Hemorrhagic Shock – Cannabis THC : CBD Ratios

Hemorrhagic Shock Research Dashboard

6

Primary Studies

0

Related Studies

6

Total Studies

Clinical Studies

0

Double-blind human trials

0

Clinical human trials

Pre-Clinical Studies

0

Meta-analyses/Reviews

6

Animal studies

0

Laboratory studies

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CannaKeys has 6 studies associated with Hemorrhagic Shock.

Here is a small sampling of Hemorrhagic Shock studies by title:


Components of the Hemorrhagic Shock Research Dashboard

  • Dosing information available for Hemorrhagic Shock
  • Chemotype guidance for treating Hemorrhagic Shock with cannabis
  • Synopsis of cannabis research for Hemorrhagic Shock
  • Individual study details for Hemorrhagic Shock

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Overview - Hemorrhagic Shock

Description of Hemorrhagic Shock

Hemorrhagic shock is defined as inadequate tissue perfusion due to blood loss. The bodies tissue are not receiving their essential supplies of oxygen and other nutrients needed for survival. It is a medical emergency the degree of which is determined by the actual amount of blood lost. In basic terms without an adequate blood supply the heart and vascular systems are rendered ineffective and shock occurs by the impairment of cellular respiration and metabolism. Causes include traumatic events and a resulting loss of blood. If not immediately treated the body shuts down the periphery first (arms, legs) to direct the few remaining fluids to essential organs especially the heart, lungs and the brain.

Disease Classification

Condition: Hemorrhagic Shock
Disease Family:
Organ System: Cardiovascular System
ICD-10 Chapter: Symptoms, signs and abnormal clinical and laboratory findings, not elsewhere classified
ICD-10 Code: R57.8

Hemorrhagic Shock Symptoms:

Confusion, pale and clammy skin, confusion, hypotension, tachycardia

Also known as:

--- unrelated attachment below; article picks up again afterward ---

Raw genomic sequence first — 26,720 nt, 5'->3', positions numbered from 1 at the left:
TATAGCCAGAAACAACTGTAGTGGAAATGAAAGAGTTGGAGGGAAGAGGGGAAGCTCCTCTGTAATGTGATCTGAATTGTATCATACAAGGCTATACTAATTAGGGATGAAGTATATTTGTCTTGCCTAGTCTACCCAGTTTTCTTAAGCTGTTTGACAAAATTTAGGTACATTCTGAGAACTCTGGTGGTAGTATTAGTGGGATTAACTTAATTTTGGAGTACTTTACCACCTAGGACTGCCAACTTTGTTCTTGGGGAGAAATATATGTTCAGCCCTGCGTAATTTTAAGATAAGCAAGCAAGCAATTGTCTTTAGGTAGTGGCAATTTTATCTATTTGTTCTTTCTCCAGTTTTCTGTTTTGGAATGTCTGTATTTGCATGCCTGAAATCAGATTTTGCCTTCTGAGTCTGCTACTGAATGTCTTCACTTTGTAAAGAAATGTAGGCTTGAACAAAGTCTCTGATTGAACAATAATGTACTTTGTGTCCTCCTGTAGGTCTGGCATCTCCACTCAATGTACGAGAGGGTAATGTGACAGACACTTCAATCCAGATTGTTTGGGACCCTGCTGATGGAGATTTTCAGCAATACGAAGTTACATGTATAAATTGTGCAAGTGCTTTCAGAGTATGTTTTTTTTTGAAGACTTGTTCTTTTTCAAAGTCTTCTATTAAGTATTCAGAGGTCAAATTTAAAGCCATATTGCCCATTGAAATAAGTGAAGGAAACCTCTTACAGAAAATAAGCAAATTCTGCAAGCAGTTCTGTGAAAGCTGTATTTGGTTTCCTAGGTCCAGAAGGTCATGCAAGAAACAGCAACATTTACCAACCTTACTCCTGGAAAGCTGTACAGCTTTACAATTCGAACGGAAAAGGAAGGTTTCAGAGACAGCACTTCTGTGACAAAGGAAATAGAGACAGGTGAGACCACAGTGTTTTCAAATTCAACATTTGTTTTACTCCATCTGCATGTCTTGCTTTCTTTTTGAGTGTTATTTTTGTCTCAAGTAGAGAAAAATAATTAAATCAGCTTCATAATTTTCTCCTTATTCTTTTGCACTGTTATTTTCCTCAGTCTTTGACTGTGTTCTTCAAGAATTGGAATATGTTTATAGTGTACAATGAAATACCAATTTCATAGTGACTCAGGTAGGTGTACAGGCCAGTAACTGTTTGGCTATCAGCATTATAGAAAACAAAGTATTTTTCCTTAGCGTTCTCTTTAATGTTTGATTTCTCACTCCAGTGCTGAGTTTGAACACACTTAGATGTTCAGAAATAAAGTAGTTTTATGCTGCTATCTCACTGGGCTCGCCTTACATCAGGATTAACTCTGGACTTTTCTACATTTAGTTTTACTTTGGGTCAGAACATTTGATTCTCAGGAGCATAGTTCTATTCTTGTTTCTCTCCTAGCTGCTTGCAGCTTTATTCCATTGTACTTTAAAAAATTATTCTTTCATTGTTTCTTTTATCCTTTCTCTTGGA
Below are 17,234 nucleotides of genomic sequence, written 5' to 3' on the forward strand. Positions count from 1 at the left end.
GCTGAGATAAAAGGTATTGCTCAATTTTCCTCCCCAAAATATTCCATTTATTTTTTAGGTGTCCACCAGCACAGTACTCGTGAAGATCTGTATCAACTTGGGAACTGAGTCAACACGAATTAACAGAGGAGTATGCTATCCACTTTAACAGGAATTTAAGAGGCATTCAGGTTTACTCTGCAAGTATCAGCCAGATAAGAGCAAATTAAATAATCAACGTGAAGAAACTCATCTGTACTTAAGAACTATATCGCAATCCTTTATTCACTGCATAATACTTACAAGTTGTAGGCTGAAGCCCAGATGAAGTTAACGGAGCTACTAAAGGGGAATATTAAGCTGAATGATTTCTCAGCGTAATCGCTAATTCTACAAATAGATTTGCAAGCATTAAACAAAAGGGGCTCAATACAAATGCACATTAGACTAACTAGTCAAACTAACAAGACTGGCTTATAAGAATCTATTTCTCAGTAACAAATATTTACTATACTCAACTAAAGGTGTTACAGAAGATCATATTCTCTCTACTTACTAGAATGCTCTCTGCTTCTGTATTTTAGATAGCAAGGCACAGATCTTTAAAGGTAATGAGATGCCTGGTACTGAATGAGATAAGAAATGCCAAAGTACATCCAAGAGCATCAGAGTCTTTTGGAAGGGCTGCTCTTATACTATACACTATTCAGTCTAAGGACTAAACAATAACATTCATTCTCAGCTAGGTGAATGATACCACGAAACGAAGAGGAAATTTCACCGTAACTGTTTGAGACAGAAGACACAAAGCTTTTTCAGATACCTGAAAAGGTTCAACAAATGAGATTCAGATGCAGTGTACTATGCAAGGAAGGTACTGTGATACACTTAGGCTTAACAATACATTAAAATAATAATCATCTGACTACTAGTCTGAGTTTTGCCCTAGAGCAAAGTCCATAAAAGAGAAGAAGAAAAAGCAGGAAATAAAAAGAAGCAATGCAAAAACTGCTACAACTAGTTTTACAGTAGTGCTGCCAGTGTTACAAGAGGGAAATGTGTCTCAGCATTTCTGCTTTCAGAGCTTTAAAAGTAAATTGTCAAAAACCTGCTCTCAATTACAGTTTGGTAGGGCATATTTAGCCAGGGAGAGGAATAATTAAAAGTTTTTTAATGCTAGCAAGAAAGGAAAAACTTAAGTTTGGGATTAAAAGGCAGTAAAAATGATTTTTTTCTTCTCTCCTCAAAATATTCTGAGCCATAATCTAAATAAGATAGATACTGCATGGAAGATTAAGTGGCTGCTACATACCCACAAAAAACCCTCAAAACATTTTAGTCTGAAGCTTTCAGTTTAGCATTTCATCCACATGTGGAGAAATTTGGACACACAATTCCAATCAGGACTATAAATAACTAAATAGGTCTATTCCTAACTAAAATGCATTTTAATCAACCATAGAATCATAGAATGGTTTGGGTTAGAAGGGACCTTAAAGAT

Hypovolemic Shock

Drug Interactions

THC Interaction with Pharmaceutical Drugs

  • THC can enhance the effects of drugs that cause sedation and depress the central nervous system, such as benzodiazepines, barbiturates, and alcohol, for example. 
  • THC is metabolized by and an inhibitor of a number of enzymatic liver pathways referred to as cytochrome P450. There are more than 50 enzymes belonging to this enzyme family, a number of which are responsible for the breakdown of common drugs such as antidepressants (e.g. amitriptyline, doxepine, fluvoxamine), antipsychotics (haloperidol, clozapine, stelazine), or beta-blockers (propranolol, theophylline, warfarin).  Thus patients taking these classes of medication may find that THC increases the concentration and effects of these drugs as well as the duration of their effects.
  • Clinical observation suggests no likely interactions with other pharmaceuticals at a total daily dose of up to 20mg THC.

CBD Interaction with Pharmaceutical Drugs

  • CBD may alter action on metabolic enzymes (certain drug-transport mechanisms), and as such may alter interactions with other drugs, some of which may produce therapeutic or adverse effects. For instance, CBD interacts with the enzyme cytochrome P450 3A4 and cytochrome P450 2C19, increasing the bioavailability of anti-epileptic drugs such as clobazam (a benzodiazepine). This makes it possible to achieve the same results at significantly lower dosages, reducing treatment costs and risks of adverse effects. 
  • Groups of drugs affected include: anti-epileptic drugs, psychiatric drugs, and drugs affecting metabolic enzymes, for example.
  • Clinical observations suggest no likely interactions with other pharmaceuticals at a total daily dose of up to 100mg CBD

Dosing Considerations

THC Dosage Considerations

  • THC micro dose:  0.1 mg to 0.4 mg (0.001mg/kg to 0.005mg/kg)
  • THC low dose:  0.5 mg to 5 mg (0.006mg/kg to 0.06mg/kg)
  • THC medium dose:  6 mg to 20 mg (0.08mg/kg to 0.27mg/kg)
  • THC high dose:  21 mg to 50+ mg (0.28mg/kg to 0.67mg/kg)
Formula for converting a set dose into mg/kg considerations: mg ÷ kg = mg/kg
(sample conversion calculated on a person weighing 75kg)

CBD Dosage Considerations

  • CBD low dose:  0.4 mg to 19 mg (0.005mg/kg to 0.25mg/kg)
  • CBD medium dose: 20 mg to 99 mg (0.26mg/kg to 1.32mg/kg)
  • CBD high dose:  100 mg to 800+ mg (1.33mg/kg to 10.7mg/kg)
  • (upper limits tested ~1,500mg)
Formula for converting a set dose into mg/kg considerations: mg ÷ kg = mg/kg
(sample conversion calculated on a person weighing 75kg)
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Information on this site is based on scientific studies (human, animal, or in vitro), clinical experience, or traditional usage as cited in each article. The results reported may not necessarily occur in all individuals. For many of the conditions discussed, treatment with prescription or over-the-counter medication is also available. Consult your physician, nutritionally oriented health care practitioner, and/or pharmacist for any health problem and before using any supplements or before making any changes in prescribed medications.